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Restricted Parking Talks Continue

The village of Westbury will continue talks on proposed legislation to restrict overnight street parking during next week’s board of trustees meeting. 

 

With the proposed law, cars would not be allowed to park on streets in specific areas of the village from 2 to 6 a.m. Residents who have no driveway or that would have to park behind more than two cars could apply for an exemption, which would be granted after

an inspection of their home by the building department. Officials would have to verify that there was no space for them to park their cars and that they were not illegally renting out their home, before allotting parking stickers. Residents would only get one sticker per car that would be parked on the street, not stickers for all the cars in the household. 

 

The village held two public forums on the topic last fall and over 200 residents came out to express concerns and ask questions. From feedback and comments at those sessions, the legislation has been modified. 

 

“Most comments were positive about the change,” said village Mayor Peter Cavallaro. “Most of the concerns have been about the logistics, not the concept itself.” 

 

At the request of residents, several streets have been added to the original list. One of the main concerns raised at the public sessions was what would happen in the case of overnight guests. What provisions were in place if guests stayed past 2 a.m. or overnight? 

 

“We’re going to do something where residents can email or call a dedicated phone line and say they have overnight visitors, and they’ll get a temporary pass,” Cavallaro said. “We’ll have it set up so it goes directly to code enforcement officers and we’ll have a record of it in case they do get a summons by accident.”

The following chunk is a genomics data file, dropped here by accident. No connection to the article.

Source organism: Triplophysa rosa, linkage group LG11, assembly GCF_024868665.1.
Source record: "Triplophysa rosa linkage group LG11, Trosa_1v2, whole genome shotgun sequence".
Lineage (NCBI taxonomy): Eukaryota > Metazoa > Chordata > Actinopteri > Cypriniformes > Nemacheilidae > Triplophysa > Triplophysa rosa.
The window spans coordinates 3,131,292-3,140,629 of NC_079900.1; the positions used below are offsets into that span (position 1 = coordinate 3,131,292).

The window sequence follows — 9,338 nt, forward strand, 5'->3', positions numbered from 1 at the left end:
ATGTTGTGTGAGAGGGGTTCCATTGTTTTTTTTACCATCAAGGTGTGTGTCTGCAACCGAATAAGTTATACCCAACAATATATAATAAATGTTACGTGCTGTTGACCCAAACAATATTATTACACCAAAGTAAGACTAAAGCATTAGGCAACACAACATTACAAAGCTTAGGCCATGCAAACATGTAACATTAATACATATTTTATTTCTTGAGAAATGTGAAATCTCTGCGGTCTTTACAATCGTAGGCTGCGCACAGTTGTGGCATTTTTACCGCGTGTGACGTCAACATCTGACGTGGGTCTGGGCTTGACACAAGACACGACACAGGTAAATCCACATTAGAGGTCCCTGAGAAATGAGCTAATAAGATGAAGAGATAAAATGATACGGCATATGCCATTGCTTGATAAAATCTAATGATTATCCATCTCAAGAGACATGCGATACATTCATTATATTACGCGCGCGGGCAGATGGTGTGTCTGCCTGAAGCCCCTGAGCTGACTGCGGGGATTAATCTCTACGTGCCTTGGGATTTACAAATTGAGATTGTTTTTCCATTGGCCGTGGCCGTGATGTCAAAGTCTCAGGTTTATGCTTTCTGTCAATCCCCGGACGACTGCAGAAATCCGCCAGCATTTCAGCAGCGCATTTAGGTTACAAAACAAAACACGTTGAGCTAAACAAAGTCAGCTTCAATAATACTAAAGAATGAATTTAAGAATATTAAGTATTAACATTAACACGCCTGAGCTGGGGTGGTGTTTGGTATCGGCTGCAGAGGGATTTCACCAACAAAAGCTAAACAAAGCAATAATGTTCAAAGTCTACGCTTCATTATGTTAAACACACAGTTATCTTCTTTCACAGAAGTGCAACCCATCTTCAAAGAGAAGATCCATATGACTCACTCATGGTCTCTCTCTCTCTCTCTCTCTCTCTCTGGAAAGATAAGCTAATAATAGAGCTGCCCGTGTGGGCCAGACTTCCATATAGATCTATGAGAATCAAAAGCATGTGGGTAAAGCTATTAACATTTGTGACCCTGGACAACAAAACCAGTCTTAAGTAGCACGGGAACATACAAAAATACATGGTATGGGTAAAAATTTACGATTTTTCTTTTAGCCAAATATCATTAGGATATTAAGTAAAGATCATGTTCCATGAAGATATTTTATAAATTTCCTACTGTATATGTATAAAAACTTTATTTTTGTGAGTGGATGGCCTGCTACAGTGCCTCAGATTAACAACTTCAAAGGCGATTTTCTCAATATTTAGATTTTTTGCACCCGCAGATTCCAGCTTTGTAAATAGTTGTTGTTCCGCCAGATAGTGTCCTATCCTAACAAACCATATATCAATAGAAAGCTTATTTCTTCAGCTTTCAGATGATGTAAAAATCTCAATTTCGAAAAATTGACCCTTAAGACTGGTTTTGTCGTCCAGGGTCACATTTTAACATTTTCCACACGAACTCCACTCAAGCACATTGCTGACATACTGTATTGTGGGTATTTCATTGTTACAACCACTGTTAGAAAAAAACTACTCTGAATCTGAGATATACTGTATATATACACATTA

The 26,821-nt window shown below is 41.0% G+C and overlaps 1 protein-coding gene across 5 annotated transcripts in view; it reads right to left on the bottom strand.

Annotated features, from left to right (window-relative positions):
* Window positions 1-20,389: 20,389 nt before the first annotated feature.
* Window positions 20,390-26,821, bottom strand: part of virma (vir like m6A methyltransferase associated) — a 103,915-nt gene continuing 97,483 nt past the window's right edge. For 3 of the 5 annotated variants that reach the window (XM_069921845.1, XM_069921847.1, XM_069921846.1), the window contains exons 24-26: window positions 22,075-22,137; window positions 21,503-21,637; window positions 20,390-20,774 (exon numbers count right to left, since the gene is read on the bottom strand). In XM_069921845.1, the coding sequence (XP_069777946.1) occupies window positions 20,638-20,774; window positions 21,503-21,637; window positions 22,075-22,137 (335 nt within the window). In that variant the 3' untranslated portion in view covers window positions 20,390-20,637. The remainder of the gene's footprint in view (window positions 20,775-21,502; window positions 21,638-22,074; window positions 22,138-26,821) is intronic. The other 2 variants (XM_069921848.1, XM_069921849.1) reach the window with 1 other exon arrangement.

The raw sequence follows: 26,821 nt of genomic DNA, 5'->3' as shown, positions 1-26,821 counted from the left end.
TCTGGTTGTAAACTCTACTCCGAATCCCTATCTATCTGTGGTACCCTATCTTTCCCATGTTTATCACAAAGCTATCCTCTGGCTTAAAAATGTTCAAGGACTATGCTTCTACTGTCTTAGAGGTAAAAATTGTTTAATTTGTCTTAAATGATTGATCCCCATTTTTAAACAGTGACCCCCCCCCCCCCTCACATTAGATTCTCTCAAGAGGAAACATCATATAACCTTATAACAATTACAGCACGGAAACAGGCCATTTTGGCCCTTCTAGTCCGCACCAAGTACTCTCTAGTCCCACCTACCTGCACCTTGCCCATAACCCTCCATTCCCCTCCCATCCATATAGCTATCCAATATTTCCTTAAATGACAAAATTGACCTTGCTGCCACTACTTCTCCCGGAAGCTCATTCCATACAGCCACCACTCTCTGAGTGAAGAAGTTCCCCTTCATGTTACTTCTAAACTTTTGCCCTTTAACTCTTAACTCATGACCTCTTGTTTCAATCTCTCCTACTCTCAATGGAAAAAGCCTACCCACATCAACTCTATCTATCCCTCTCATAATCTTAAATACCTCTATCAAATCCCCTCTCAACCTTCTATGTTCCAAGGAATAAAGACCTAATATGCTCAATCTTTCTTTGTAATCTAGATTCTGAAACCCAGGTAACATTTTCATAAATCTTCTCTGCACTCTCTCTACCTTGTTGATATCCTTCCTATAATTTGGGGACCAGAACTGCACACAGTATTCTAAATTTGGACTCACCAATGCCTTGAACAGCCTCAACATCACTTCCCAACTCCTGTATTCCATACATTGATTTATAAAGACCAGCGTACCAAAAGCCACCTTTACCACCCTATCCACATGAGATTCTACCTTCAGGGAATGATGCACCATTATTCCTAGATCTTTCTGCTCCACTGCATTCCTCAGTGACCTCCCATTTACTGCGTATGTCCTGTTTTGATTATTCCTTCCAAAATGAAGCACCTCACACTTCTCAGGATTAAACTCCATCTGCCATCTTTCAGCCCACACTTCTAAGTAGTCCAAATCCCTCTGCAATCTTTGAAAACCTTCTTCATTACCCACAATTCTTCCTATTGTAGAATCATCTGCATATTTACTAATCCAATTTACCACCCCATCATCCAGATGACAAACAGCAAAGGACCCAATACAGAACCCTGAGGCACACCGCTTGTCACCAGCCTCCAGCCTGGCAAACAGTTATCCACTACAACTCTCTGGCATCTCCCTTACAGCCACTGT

The law is the village’s next step in cracking down on illegal housing. Over the past several years the village has increased fines for landlords who have illegally rented their property multiple times, and conducted more housing sweeps (where building department officials will go into homes in a neighborhood and make sure the house is being legally occupied). Cavallaro says that restricting overnight parking is a cheaper way to cut down on the problem than other alternatives, such as increasing building department staff. 

 

 “This proposal will have an impact without increasing expenses to our budget,” says Cavallaro. “If we are truly serious about the problem, we have to take serious measures.” 

 

Cavallaro noted that the Birchwood and Sherwood Gardens areas of the village have had these restrictions in place for over 30 years and that illegal housing is far less of a problem in those neighborhoods.

 

“It certainly is a factor as to why those places have stayed less impacted. You have many more cars on the street at night and much more illegal housing in areas that don’t have the legislation in place,” Cavallaro said. “I think this will have an impact, the question is whether residents want to have a minor inconvenience to have that impact.” 

 

No action would be taken on the legislation at the next meeting. Cavallaro says that if the legislation was to be passed, the earliest would be the end of February or in March. If it is passed, there will be a three or four month phase-in period, wherein residents will be educated on the law and have time to accommodate the changes. 

 

Residents are invited to voice their opinion on the proposed legislation during the Feb. 6 Village Meeting which will take place at Village Hall at 7:30 p.m. To find out if your street will be affected by the change, call Village Hall at 516-334-1700 or find the list on the Village of Westbury, New York Facebook page.